|Titel på arbejdet
|The Influence of Local Bisphosphonate Treatment on Implant Fixation
|Afdeling / Sted
|Ortopædkir. Forskningslab. Aarhus Universitets Hospital
|Abstract / Summary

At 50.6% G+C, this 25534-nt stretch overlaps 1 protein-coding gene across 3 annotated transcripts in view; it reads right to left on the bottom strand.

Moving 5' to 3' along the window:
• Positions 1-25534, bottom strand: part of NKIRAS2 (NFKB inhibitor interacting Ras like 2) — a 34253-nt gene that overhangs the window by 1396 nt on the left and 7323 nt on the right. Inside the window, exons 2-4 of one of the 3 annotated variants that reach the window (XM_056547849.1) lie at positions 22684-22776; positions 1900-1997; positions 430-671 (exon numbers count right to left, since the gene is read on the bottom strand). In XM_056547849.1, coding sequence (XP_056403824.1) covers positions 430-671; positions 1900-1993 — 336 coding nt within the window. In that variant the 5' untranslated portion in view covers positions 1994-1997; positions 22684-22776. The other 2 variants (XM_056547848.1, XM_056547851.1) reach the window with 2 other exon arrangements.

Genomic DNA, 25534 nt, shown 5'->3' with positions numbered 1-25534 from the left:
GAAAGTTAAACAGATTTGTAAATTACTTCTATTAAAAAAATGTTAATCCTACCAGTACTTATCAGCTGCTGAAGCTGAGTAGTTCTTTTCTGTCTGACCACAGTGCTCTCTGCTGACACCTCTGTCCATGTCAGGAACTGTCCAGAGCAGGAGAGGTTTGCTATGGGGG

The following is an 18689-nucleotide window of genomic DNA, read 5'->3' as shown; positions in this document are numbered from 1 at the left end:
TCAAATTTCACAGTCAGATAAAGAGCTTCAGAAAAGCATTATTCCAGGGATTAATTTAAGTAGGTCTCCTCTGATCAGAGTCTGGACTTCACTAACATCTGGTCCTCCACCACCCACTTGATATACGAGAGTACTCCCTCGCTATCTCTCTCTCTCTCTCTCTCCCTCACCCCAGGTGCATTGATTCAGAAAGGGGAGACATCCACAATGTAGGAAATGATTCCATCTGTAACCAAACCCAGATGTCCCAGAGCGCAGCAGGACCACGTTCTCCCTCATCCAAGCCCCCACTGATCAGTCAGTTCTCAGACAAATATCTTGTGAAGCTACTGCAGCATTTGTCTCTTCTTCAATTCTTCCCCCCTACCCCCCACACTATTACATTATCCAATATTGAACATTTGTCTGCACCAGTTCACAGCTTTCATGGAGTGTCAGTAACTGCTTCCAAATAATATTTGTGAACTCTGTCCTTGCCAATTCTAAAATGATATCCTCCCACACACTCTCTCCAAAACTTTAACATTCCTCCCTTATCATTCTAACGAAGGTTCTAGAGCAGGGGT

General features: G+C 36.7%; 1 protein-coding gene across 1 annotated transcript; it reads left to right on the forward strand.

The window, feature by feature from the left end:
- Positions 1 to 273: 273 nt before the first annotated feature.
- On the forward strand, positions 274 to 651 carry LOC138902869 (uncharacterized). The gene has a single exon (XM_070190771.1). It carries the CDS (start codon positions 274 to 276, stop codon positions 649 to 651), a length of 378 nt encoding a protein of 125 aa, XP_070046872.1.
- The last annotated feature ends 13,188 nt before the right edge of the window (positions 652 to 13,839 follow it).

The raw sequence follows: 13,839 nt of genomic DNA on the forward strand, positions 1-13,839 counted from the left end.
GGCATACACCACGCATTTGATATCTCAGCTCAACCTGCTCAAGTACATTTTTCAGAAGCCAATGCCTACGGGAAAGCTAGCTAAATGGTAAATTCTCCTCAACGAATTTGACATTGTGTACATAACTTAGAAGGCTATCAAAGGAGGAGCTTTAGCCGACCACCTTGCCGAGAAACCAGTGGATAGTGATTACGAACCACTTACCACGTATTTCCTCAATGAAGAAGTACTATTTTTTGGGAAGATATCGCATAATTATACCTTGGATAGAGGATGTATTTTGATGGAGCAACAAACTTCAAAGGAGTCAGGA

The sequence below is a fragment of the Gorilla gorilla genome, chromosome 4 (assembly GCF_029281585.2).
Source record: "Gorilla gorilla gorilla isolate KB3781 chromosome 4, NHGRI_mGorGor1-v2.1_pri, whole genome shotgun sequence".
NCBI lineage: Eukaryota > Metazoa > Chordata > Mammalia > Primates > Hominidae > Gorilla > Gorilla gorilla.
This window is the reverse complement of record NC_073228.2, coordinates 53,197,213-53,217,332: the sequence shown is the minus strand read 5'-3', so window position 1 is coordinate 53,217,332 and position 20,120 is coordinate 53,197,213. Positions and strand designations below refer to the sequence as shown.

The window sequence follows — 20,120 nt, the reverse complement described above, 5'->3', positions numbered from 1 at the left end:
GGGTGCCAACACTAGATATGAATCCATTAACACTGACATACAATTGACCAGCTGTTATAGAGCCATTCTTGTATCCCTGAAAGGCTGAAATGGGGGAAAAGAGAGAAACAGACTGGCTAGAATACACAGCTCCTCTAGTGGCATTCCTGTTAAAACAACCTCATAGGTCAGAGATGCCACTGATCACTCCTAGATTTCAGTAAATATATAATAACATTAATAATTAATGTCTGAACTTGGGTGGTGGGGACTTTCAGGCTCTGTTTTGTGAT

The number of total hip replacements is increasing, with the highest increase among people aged 50-59 years. Unfortunately, the failure rates for young patients are also among the highest. An improvement in implant longevity is needed. Studies using radiostereometrical analysis (RSA) have shown that early prosthetic migration is associated with increased risk of aseptic loosening. One way to increase implant longevity could be an improvement of early implant stability. A potential way to enhance early implant fixation could be with the use of bisphosphonates. These drugs are strong inhibitors of osteoclastic bone resorption. They are currently used against osteoporosis and osteolytic tumors. Several clinical and experimental studies have investigated the use of bisphosphonates as adjuvants in total joint replacements. The results are promising. The bisphosphonate used in the present studies was alendronate. The aim of the studies in this PhD thesis was to improve implant fixation of experimental implants using alendronate as a local adjuvant. Implant fixation was defined in term of biomechanical stability and osseointegration. Study I investigated the effect of local alendronate treatment on implant fixation of porous-coated titanium implants inserted with the use of bone compaction. Implants were inserted with the use of bone compaction into undersized cavities that had been radial enlarged, thus transforming the surrounding bone into a zone compacted autograft. Implants were inserted bilaterally into the proximal part of tibia in ten canines. Alendronate was applied on one of the sides and saline on the other side. The observation period was 12 weeks. Push-out testing showed that alendronate increased the biomechanical fixation twofold. Histomorphometrical analysis showed that alendronate increased the amount of bone around and in contact with the implants. Study II investigated the effect of soaking morselized allograft in alendronate before impacting it around a porous-coated titanium implant. In 10 canines, a pair of implants surrounded by a 2.5-mm gap was inserted into the proximal part of humerus during two surgeries separated by time. The gap was filled with allograft soaked in either alendronate or saline. The two implant pairs were observed for 4 and 12 weeks respectively. Push-out testing showed that alendronate dramatically decreased biomechanical implant fixation, and histomorphometrical analysis showed that alendronate almost blocked new bone formation and preserved the allograft. Study III investigated the effect of local alendronate treatment on implant fixation of hydroxyapatite-coated implants inserted with the use of bone compaction. Study III had a similar design as used in study I. Push-out testing showed that local alendronate treatment was able to increase the biomechanical implant fixation. Histomorphometrical analysis showed that alendronate could increase the amount of both woven and lamellar bone around the implant, but not in contact with them. The studies in this PhD thesis demonstrate that alendronate can increase fixation of implants inserted with the use of bone compaction. However, they also indicate that caution should be taken when using bisphosphonate as an adjuvant in allografted implants. The results warrant further preclinical investigation.